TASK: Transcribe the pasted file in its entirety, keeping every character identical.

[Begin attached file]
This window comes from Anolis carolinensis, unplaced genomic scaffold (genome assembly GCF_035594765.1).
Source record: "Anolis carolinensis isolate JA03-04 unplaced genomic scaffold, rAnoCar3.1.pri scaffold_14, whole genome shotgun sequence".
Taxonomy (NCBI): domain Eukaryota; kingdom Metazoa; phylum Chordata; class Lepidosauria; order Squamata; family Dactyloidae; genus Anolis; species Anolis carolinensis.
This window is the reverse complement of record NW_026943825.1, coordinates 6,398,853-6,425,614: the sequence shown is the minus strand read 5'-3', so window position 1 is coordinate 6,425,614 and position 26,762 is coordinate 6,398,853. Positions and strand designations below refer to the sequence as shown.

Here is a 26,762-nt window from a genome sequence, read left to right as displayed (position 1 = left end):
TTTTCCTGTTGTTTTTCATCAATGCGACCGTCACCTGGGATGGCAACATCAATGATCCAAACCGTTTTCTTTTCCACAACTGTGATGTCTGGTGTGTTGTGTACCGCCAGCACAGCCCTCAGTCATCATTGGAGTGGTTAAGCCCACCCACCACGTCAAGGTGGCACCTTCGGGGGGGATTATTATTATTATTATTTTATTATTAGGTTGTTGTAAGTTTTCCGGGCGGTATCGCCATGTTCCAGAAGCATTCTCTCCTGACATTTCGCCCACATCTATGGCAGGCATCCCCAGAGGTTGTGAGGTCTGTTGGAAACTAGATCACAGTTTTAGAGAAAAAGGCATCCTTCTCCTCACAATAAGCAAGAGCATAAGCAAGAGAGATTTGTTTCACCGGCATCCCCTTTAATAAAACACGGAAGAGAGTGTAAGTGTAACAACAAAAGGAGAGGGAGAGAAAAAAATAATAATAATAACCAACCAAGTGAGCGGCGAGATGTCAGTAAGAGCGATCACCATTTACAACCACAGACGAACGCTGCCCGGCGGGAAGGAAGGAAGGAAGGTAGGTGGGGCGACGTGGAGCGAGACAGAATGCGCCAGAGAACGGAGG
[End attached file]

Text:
This window comes from Anolis carolinensis, unplaced genomic scaffold (genome assembly GCF_035594765.1).
Source record: "Anolis carolinensis isolate JA03-04 unplaced genomic scaffold, rAnoCar3.1.pri scaffold_14, whole genome shotgun sequence".
Taxonomy (NCBI): domain Eukaryota; kingdom Metazoa; phylum Chordata; class Lepidosauria; order Squamata; family Dactyloidae; genus Anolis; species Anolis carolinensis.
This window is the reverse complement of record NW_026943825.1, coordinates 6,398,853-6,425,614: the sequence shown is the minus strand read 5'-3', so window position 1 is coordinate 6,425,614 and position 26,762 is coordinate 6,398,853. Positions and strand designations below refer to the sequence as shown.

Here is a 26,762-nt window from a genome sequence, read left to right as displayed (position 1 = left end):
TTTTCCTGTTGTTTTTCATCAATGCGACCGTCACCTGGGATGGCAACATCAATGATCCAAACCGTTTTCTTTTCCACAACTGTGATGTCTGGTGTGTTGTGTACCGCCAGCACAGCCCTCAGTCATCATTGGAGTGGTTAAGCCCACCCACCACGTCAAGGTGGCACCTTCGGGGGGGATTATTATTATTATTATTTTATTATTAGGTTGTTGTAAGTTTTCCGGGCGGTATCGCCATGTTCCAGAAGCATTCTCTCCTGACATTTCGCCCACATCTATGGCAGGCATCCCCAGAGGTTGTGAGGTCTGTTGGAAACTAGATCACAGTTTTAGAGAAAAAGGCATCCTTCTCCTCACAATAAGCAAGAGCATAAGCAAGAGAGATTTGTTTCACCGGCATCCCCTTTAATAAAACACGGAAGAGAGTGTAAGTGTAACAACAAAAGGAGAGGGAGAGAAAAAAATAATAATAATAACCAACCAAGTGAGCGGCGAGATGTCAGTAAGAGCGATCACCATTTACAACCACAGACGAACGCTGCCCGGCGGGAAGGAAGGAAGGAAGGTAGGTGGGGCGACGTGGAGCGAGACAGAATGCGCCAGAGAACGGAGG